According to the movie's script doctor William Goldman, Clint Eastwood, Robert Redford, and Harrison Ford passed on the movie. These men would have fit the literary Bob Lee Swagger's age a bit more closely than Mark Wahlberg (born in 1971). Author Stephen Hunter introduced Swagger as a Vietnam veteran in a 1993 novel, taking place in 1992. However, to accommodate Wahlberg's age, this film has Swagger active in Africa in the 1990s, instead of Vietnam in the 1970s.
The website to which Nick Memphis (Michael Peña) is given a link in the chat room, precisionremotes.com, is real. It is the website of Precision Remotes, a Richmond, California company, which designs and manufactures remote-operated weapon and surveillance platforms, such as the one featured in the film.
Stephen Hunter named Bob Lee Swagger after his longtime friend and colleague, Baltimore Sun photojournalist Weyman Dexter Swagger (1943 - 2010). The two worked together at the Sun for over a decade, and it was Swagger who introduced Hunter to shooting and gun culture.
The large caliber rifle that Swagger owns, with which he is framed, is a Cheyenne Tactical M200 Intervention. It fires a .408 caliber projectile accurately out to and beyond two thousand meters. The CheyTac M200 is also available with a Long Range Rifle System, which consists of a laser range finder, magnifying scope with night vision capability, and a weather-sensing module, all of which interface with a PDA running ballistics calculation software.
During the mountain top confrontation, Swagger kills one of the snipers by shooting the counter-sniper through his rifle scope. This is likely based upon an infamous kill by renowned U.S. Marine Corps Gunnery Sergeant Carlos Hathcock during the Vietnam War.
Swagger sees the last sniper when the sun glints off his binoculars. Carlos Hathcock spotted the sniper sent to kill him when the sun glinted off his scope. Hathcock shot at the glint. His bullet went through the scope and hit the sniper in the eye, which means that Hathcock, like Swagger, was in the other sniper's sights. They shot quicker and lived.
The dog featured in the film as Bob Lee Swagger's companion was trained by owner Drew Thompson. The dog's real name is Logan. He is a Bernese Mountain and English Mastiff X. Drew states that "he is easily the smartest dog I have ever trained".
Athens, Tennessee, the residence of the firearms expert Swagger and Nick visited, was the location of the "Battle of Athens", where in 1946, armed citizens removed the corrupt local government, and restored free elections.
Throughout the film Swagger does change which eye he uses to scope his targets. This is mentioned by a previous poster as cause for him to miss some of his shots. There are two reasons why Swagger could still make all his shots, even with switching which eye he sights with. One possible reason is that there is a small percentage of the population who are not eye dominant. This is uncommon, but is the case in some instances and means they can shoot equally well with both eyes. The most likely reason in Swagger's case is that even if he is eye dominant, you can learn to shoot with both eyes. Being he is a HIGHLY skilled sniper with extensive training, he probably did learn to shoot with both eyes.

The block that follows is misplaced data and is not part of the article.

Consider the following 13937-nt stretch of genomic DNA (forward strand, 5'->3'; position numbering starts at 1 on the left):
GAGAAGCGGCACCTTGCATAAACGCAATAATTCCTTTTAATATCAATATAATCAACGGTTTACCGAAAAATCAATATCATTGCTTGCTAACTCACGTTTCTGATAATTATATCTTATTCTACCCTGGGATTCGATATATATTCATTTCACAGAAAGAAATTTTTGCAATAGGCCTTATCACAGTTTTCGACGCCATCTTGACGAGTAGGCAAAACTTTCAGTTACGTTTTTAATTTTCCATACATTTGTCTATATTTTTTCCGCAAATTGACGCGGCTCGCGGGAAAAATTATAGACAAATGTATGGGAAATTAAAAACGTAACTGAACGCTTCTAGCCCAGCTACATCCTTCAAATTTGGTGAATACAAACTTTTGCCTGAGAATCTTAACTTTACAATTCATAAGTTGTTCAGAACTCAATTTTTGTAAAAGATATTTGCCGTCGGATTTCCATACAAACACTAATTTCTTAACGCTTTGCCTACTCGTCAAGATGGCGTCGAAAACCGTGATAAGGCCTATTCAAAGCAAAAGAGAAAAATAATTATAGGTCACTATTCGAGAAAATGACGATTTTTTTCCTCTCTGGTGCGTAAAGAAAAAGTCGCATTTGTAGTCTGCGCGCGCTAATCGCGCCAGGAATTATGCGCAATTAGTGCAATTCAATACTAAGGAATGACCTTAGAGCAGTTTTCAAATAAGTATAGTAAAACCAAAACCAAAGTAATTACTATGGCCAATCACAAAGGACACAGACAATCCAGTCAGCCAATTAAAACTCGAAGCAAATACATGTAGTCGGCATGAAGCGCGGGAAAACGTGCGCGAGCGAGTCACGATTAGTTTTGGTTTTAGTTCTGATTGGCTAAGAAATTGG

The author, Stephen Hunter, was close friends with Dexter Swagger, whom he worked with at The Baltimore Sun. He thought the name was perfect for his character. He stated this in the eulogy at Dexter Swagger's funeral.
This film is the third in which Wahlberg has portrayed a character with a name that's a variation of Robert. The first is The Perfect Storm (2000), in which he portrayed Bobby Shatford, and the third being Four Brothers (2005), in which he portrayed Bobby Mercer.
Actor Ned Beatty as Senator Meachum gave his reality speech about no Suni no Shites and only so many seats at the table to Bob Lee Swagger played by Wahlberg. Beatty also gave a similar reality speech about no religions and no Arabs in the 1976 film "Network" to actor Peter Finch as newscaster Howard Beale.
At around 17:15, Swagger (Mark Wahlberg) directs his M200 at a can of beef stew he set up for target practice. He locks his scope dead center on it and looks over at his dog and says "1760 (meters), that's about a mile". At that distance, a shooter has to take into account wind, bullet spin drift, the Coriolis Effect, etc. which means Swagger would have needed to apply "Kentucky Windage" to compensate for these variables. In other words, the scope would have been off center as snipers use the scope cross hair mil dots to compensate. In addition, the Cheytac M200 Intervention sniper rifle includes a ballistic computer PDA as well as mathematical documentation to aide in precise aiming which means the scope would be anything but dead center on the beef stew can.
The trivia items below may give away important plot points.
The ranch shoot-out scene was scaled back due to the violence. The scene in which Bob Lee Swagger (Mark Wahlberg) kills a bodyguard with a knife to the throat was scaled back tremendously. Originally, the knife was supposed to exit through his nose, causing blood to spray on Swagger. The scene was cut because the MPAA deemed the scene too brutal.